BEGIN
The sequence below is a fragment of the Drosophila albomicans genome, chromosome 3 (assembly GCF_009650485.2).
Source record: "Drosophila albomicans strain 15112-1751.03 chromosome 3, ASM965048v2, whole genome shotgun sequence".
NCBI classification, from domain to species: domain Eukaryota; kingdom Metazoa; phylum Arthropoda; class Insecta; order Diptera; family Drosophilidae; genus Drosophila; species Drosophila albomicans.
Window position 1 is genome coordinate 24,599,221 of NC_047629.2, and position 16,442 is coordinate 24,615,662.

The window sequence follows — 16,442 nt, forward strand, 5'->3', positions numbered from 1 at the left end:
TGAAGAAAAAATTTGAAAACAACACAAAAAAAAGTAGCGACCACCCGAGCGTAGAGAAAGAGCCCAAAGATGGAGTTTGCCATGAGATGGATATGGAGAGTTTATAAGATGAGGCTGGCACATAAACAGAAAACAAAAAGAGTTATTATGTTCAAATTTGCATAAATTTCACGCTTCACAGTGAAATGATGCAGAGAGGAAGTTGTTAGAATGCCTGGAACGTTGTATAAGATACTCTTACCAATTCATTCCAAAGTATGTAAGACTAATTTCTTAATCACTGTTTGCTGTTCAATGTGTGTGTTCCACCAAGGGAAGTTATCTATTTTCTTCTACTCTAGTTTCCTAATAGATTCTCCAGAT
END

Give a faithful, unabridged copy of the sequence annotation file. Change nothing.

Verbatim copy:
The sequence below is a fragment of the Drosophila albomicans genome, chromosome 3 (assembly GCF_009650485.2).
Source record: "Drosophila albomicans strain 15112-1751.03 chromosome 3, ASM965048v2, whole genome shotgun sequence".
NCBI classification, from domain to species: domain Eukaryota; kingdom Metazoa; phylum Arthropoda; class Insecta; order Diptera; family Drosophilidae; genus Drosophila; species Drosophila albomicans.
Window position 1 is genome coordinate 24,599,221 of NC_047629.2, and position 16,442 is coordinate 24,615,662.

The window sequence follows — 16,442 nt, forward strand, 5'->3', positions numbered from 1 at the left end:
TGAAGAAAAAATTTGAAAACAACACAAAAAAAAGTAGCGACCACCCGAGCGTAGAGAAAGAGCCCAAAGATGGAGTTTGCCATGAGATGGATATGGAGAGTTTATAAGATGAGGCTGGCACATAAACAGAAAACAAAAAGAGTTATTATGTTCAAATTTGCATAAATTTCACGCTTCACAGTGAAATGATGCAGAGAGGAAGTTGTTAGAATGCCTGGAACGTTGTATAAGATACTCTTACCAATTCATTCCAAAGTATGTAAGACTAATTTCTTAATCACTGTTTGCTGTTCAATGTGTGTGTTCCACCAAGGGAAGTTATCTATTTTCTTCTACTCTAGTTTCCTAATAGATTCTCCAGAT